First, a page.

Cover image for The disobedience of water : stories and novellas
The disobedience of water : stories and novellas
Naslund, Sena Jeter.
Personal Author:
First edition.
Publication Information:
Boston : David R. Godine, 1999.
Physical Description:
212 pages ; 22 cm
I am born -- Madame Charpentier and her children -- In the free state -- The shape you're in -- Burning boy -- The death of Julius Geissler -- How do you do, Mister Cat? -- The disobedience of water.
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A collection of eight stories, including I am Born, In the Free State, Burning Boy, How Do You Do, Mister Cat? and The Disobedience of Water.

Author Notes

Sena Jeter Naslund was born in Birmingham, Alabama in 1942. She received a Bachelor's degree from Birmingham Southern College, where she received the B.B. Comer Medal in English, and a Master's degree and a doctorate from the University of Iowa Writers' Workshop. She has taught at the University of Louisville, the University of Montana, Indiana University (Bloomington), Vermont College, and the University of Montevallo. She has written several books including The Disobedience of Water, Ahab's Wife, Four Spirits, Abundance: A Novel of Marie Antoinette, and Adam and Eve. She has won numerous awards including the Harper Lee Award, the Hall-Waters Southern Prize, the Southeastern Library Association Award, and the Alabama Library Association Award.

(Bowker Author Biography)

Reviews 3

Booklist Review

Naslund is versatile and convincing, whether's she's bringing a new perspective to the character of Sherlock Holmes in Sherlock in Love (1993), or presenting a set of virtuosic short stories as she does here. Each tale begins as though the reader has just opened a door or turned a corner and walked into a conversation, scene, or train of thought. In "I Am Born," the narrator imagines that she hears her twin brother's voice back when she was six and about to learn more about life than her child's mind could assimilate. Being overwhelmed by life is a predicament most of Naslund's intriguing characters experience, whether it's a woman who realizes that her best friend has betrayed her but that she loves her anyway, or a young boy roughly initiated into sex by his 16-year-old cousin Robbie, or a young drawing teacher terrified to discover that a bear has been in her yard. Life, Naslund seems to say, is large, feral, and inarticulate, and one should be vigilant, receptive, and grateful. --Donna Seaman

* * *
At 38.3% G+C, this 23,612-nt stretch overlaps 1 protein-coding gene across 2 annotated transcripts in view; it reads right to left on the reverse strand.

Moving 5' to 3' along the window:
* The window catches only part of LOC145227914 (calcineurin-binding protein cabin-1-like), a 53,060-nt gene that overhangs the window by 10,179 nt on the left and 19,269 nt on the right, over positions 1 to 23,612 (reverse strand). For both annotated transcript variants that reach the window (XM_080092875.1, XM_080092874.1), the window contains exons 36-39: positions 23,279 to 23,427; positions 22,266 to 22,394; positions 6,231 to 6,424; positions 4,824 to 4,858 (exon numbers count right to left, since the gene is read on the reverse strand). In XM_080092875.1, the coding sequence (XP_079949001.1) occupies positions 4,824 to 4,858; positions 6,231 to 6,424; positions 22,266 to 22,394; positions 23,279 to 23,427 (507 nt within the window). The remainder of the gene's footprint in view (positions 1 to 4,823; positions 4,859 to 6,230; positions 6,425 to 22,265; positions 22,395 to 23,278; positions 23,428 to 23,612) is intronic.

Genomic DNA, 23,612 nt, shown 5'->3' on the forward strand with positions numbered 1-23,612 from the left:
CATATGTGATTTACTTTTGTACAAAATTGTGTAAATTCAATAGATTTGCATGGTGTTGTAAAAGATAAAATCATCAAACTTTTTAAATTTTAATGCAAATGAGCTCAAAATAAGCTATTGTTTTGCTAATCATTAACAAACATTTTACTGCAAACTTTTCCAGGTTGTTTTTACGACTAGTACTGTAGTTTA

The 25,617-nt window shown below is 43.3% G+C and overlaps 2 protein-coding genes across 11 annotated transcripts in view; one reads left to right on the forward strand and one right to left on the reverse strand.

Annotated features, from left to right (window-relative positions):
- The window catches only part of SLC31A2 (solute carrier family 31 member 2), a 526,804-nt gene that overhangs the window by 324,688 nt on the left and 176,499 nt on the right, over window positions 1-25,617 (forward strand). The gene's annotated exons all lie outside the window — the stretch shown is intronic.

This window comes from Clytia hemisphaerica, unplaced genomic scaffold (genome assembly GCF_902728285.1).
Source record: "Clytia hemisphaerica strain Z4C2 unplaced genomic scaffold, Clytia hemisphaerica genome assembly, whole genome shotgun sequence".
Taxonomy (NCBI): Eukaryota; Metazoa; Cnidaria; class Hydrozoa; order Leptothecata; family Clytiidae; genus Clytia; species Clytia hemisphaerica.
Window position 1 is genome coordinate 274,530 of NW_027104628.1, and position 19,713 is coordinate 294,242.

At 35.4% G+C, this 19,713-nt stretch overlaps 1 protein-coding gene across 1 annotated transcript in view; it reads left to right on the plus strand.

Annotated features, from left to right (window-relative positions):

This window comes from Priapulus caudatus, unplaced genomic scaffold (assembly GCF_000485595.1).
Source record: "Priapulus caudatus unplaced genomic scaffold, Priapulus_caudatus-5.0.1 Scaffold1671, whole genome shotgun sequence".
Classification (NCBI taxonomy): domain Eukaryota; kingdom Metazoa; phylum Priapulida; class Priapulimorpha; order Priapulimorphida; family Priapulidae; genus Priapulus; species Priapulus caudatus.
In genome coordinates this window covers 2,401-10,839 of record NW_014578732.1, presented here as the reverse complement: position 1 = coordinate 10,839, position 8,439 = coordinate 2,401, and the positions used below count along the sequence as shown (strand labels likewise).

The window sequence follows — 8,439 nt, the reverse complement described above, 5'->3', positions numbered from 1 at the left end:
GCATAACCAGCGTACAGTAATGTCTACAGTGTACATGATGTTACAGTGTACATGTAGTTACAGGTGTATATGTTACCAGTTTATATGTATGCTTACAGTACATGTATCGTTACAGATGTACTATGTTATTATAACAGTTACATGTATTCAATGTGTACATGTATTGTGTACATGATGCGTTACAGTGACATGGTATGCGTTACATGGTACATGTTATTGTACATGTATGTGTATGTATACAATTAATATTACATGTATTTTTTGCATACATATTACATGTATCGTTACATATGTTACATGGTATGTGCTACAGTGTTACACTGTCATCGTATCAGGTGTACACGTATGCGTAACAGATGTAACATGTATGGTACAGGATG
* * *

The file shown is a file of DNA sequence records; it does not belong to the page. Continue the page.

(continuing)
Publisher's Weekly Review

The eight lyrical stories and novellas in this collection should buoy Naslund's reputation, already riding high for her 1994 novel Sherlock in Love, even higher. Plot matters less to Naslund than voice, sympathy, setting and tone: hospitable readers will be won over right off by "Madame Charpentier and Her Children," which describes a woman beginning anew after a friend's suicide: "It was autumn and we had already gone back to teaching, but the grip of the university was still loose and the feeling of summer cradled us." In "The Shape You're In," a 25-year-old artist flees Atlanta and her disturbed ex-lover to what she hopes will be a new life in Montana. Sarah discovers, however, that her Southern habits have followed her west: "Like many Southerners, she knows there is a kind of protection in politeness. It has a kind of beauty of its own, too." The title story draws its power from an unconsummated love affair whose memory hangs as powerfully as any unconsummated relationship over the narrator, a single mother. She concludes, "I will know one thing about the heartÄthat it can break endlessly." Almost every entry here finds fluidity and confidence in its prose. In Naslund's tightly observed worlds, quiet betrayals resonate long after their occasions have faded. (Apr.) FYI: Naslund's next novel, Ahab's Wife, is due out in the fall. (c) Copyright PWxyz, LLC. All rights reserved

Library Journal Review